In this Brave New World, look after your customers

Futurist Tom Cheesewright, discusses why during a time of digital transformation - looking after your customers and keeping agile are both key 

Two years ago I was asked to give a guest lecture on the future kitchen. Kitchens have always been a low-volume, relatively high-value business. And fairly stable. The greatest disruption has come from the big DIY and home wares chains like B&Q and Ikea.

In preparing for the talk, I did a quick search of the Chinese marketplace AliBaba. I found over 5,000 suppliers and 100,000 products. A competitive manufacturing base of a scale that the domestic industry has never faced, working to a price point they will struggle to match. What stops them dominating the market?

Relationships. Or the lack thereof.

Teach drives transformation

Right here, right now, in our developed economy and (relatively) stable democracy, the biggest driver of change is technology. Not Brexit, not our climate – though this will one day prove more influential. Technology is driving change at a relentless, accelerating pace and it is touching every aspect of our lives and businesses.

One way that I help people understand the impact of technology is by showing them how it does the same five things to every market it touches. Technology creeps into every niche, accelerating change, lowering barriers, speeding information flow and driving ever greater competition.

The kitchen is just one example. Technology has accelerated the flow of information through the value chain, with digital capture of spaces, transmission of designs, and automated manufacture. Technology has connected the global supply chain, giving everyone access to every market, and enabling new start-ups at an incredible rate. With the exception of opening a bank account – still a slow process – anyone can start a business from their phone in under an hour.

Caught on the back foot

The speed of change has wrong-footed many businesses and their leaders. From the global CEO who dismissed the internet (and there were many) to the humble taxi driver disrupted by the arrival of Uber. Where before, business planning might have looked out to a five or ten year horizon, today billion-dollar businesses are being flattened by something that was barely visible 18-months earlier.

So what’s a responsible business person to do?

If you’re looking to build sustainable success, then the answer is to focus on agility. Ensure that you devote time to looking forward. Cut the friction inside your organisation to ensure that you can react fast. And structure your business so that it’s adaptable: you want to be able to snatch opportunities when they come.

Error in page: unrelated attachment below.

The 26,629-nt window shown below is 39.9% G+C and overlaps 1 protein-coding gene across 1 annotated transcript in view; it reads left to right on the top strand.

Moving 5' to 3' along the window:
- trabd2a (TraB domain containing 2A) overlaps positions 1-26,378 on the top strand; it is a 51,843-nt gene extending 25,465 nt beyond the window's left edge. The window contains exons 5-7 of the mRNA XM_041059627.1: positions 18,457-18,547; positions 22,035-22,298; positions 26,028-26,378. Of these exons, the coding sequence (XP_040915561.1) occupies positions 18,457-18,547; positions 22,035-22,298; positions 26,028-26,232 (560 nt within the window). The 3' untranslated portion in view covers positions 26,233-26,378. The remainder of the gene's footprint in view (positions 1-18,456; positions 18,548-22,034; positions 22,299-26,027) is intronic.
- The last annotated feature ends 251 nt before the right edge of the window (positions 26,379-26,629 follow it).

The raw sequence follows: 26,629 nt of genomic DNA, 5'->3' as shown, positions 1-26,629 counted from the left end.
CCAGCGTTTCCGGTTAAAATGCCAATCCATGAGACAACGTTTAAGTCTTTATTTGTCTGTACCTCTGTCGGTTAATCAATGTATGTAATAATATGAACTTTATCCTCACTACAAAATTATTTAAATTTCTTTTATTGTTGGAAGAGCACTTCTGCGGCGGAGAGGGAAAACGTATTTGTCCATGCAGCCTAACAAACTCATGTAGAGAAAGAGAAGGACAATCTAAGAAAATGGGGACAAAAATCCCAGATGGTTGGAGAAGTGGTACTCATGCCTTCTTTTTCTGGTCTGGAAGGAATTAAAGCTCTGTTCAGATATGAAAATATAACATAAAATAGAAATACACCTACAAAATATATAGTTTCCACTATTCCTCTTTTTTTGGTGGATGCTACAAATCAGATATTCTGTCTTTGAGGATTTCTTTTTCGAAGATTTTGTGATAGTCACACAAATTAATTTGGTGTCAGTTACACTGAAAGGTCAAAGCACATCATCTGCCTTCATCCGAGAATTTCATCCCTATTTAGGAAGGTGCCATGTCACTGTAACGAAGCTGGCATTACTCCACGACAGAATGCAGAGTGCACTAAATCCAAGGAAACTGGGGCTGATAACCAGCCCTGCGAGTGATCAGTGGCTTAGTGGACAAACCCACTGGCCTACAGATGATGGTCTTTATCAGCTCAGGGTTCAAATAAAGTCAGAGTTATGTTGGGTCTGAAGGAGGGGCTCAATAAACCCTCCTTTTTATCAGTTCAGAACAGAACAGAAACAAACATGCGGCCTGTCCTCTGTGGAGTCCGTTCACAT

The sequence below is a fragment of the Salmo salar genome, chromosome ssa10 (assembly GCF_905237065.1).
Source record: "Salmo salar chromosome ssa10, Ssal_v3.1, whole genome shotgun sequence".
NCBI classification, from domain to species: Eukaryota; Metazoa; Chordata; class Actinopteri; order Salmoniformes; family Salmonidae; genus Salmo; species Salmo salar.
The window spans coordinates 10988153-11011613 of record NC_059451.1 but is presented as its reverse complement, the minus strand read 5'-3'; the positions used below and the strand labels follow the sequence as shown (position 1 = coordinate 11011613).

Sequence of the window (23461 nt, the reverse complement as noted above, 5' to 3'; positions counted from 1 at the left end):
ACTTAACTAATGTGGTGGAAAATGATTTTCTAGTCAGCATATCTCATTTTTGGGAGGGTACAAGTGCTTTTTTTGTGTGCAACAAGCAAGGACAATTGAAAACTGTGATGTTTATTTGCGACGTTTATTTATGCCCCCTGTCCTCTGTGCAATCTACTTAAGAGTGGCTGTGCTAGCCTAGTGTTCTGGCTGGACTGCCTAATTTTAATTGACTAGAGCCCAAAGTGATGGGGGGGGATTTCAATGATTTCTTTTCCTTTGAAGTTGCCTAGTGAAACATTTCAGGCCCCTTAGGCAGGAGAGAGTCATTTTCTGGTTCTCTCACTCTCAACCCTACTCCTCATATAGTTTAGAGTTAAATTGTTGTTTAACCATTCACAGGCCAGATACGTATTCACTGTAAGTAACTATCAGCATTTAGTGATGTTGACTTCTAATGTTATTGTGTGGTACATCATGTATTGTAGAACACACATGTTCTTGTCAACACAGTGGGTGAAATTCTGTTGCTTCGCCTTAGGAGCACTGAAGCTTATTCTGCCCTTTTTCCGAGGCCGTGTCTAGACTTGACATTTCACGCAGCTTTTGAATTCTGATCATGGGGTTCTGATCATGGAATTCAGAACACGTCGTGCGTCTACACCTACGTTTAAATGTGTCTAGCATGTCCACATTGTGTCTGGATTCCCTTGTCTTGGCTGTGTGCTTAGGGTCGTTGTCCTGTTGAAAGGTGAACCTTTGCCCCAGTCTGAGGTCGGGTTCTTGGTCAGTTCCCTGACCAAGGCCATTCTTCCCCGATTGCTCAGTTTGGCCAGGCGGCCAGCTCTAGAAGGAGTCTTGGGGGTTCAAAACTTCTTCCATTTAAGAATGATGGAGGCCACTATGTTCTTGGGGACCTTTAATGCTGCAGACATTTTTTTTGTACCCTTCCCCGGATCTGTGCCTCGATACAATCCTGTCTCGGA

The price of agility

These changes don’t come without a cost. If you’re focused on being agile enough to take tomorrow’s opportunities, then you can’t be wholly focused on today’s. Specifically, the cost of being agile is not being optimal. The more you optimise around today’s business, the harder it will be to change when tomorrow’s business opportunity appears.

This presents two challenges. First of all, you are not maximising profit, and that can be hard. Hard for you, and hard for your stakeholders. It takes courage to maintain a course that is focused on long-term success.

Secondly though, you may not be minimising cost. And in a globally-competitive, price-sensitive market, that can present a tough choice for your customers.

Traditional values

What do customers value? In an age of fast-moving technology and global competition, it can be easy to forget. But with one exception, they value the things they always did. For a recent project we surveyed 7,000 16-35 year-olds around the world – the so-called ‘millennials’. What they talked about was quality, trust, and brands. They wanted a relationship with the people they bought from.

What has changed is how long they’ll wait to get what they want, and how many other places they can get it from, if they have to wait too long. Future-ready businesses don’t just look at the friction inside their walls, they focus on the friction in their customer relationships too.

Relationships over all

An agile business may fundamentally change its proposition from one day to the next. It may jump market sectors, change delivery models, open new channels or close old ones. But there’s one thing an agile business should always maintain. And that’s its relationship with customers.

In our accelerated world, it’s possible to bring new products to market in a matter of weeks. To jump borders without leaving your office. To reach millions with a few clicks. But it still takes time and effort to build a brand. And that brand is built on solid customer relationships.

Well-maintained, your customer relationships are perhaps your most stable asset in an increasingly uncertain world. If you want to build sustainable success as an agile business, ensure you invest in keeping your customers with you, however much you change.

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